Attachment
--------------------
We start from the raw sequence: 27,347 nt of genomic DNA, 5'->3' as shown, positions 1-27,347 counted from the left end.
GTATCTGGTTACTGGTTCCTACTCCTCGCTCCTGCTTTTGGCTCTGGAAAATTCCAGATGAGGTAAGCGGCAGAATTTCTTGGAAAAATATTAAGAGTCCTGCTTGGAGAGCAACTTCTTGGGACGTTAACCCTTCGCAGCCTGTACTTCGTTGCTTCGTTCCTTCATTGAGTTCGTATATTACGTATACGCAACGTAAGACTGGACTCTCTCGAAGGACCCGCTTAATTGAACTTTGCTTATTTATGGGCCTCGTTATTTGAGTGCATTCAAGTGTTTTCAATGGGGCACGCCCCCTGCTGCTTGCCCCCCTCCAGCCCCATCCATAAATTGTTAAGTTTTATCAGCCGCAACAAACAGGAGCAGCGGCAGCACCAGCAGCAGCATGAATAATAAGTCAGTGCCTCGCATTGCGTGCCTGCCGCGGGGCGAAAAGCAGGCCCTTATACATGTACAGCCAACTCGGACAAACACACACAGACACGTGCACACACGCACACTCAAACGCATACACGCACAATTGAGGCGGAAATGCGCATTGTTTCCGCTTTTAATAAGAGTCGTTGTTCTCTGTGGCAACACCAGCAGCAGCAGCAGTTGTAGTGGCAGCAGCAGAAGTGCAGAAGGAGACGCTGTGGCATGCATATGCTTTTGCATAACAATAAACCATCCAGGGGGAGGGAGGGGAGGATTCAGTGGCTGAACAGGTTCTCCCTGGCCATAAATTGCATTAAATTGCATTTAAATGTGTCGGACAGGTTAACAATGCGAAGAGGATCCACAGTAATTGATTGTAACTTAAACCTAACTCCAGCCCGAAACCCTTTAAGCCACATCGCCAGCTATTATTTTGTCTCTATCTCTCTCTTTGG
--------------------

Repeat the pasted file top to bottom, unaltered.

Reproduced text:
We start from the raw sequence: 27,347 nt of genomic DNA, 5'->3' as shown, positions 1-27,347 counted from the left end.
GTATCTGGTTACTGGTTCCTACTCCTCGCTCCTGCTTTTGGCTCTGGAAAATTCCAGATGAGGTAAGCGGCAGAATTTCTTGGAAAAATATTAAGAGTCCTGCTTGGAGAGCAACTTCTTGGGACGTTAACCCTTCGCAGCCTGTACTTCGTTGCTTCGTTCCTTCATTGAGTTCGTATATTACGTATACGCAACGTAAGACTGGACTCTCTCGAAGGACCCGCTTAATTGAACTTTGCTTATTTATGGGCCTCGTTATTTGAGTGCATTCAAGTGTTTTCAATGGGGCACGCCCCCTGCTGCTTGCCCCCCTCCAGCCCCATCCATAAATTGTTAAGTTTTATCAGCCGCAACAAACAGGAGCAGCGGCAGCACCAGCAGCAGCATGAATAATAAGTCAGTGCCTCGCATTGCGTGCCTGCCGCGGGGCGAAAAGCAGGCCCTTATACATGTACAGCCAACTCGGACAAACACACACAGACACGTGCACACACGCACACTCAAACGCATACACGCACAATTGAGGCGGAAATGCGCATTGTTTCCGCTTTTAATAAGAGTCGTTGTTCTCTGTGGCAACACCAGCAGCAGCAGCAGTTGTAGTGGCAGCAGCAGAAGTGCAGAAGGAGACGCTGTGGCATGCATATGCTTTTGCATAACAATAAACCATCCAGGGGGAGGGAGGGGAGGATTCAGTGGCTGAACAGGTTCTCCCTGGCCATAAATTGCATTAAATTGCATTTAAATGTGTCGGACAGGTTAACAATGCGAAGAGGATCCACAGTAATTGATTGTAACTTAAACCTAACTCCAGCCCGAAACCCTTTAAGCCACATCGCCAGCTATTATTTTGTCTCTATCTCTCTCTTTGG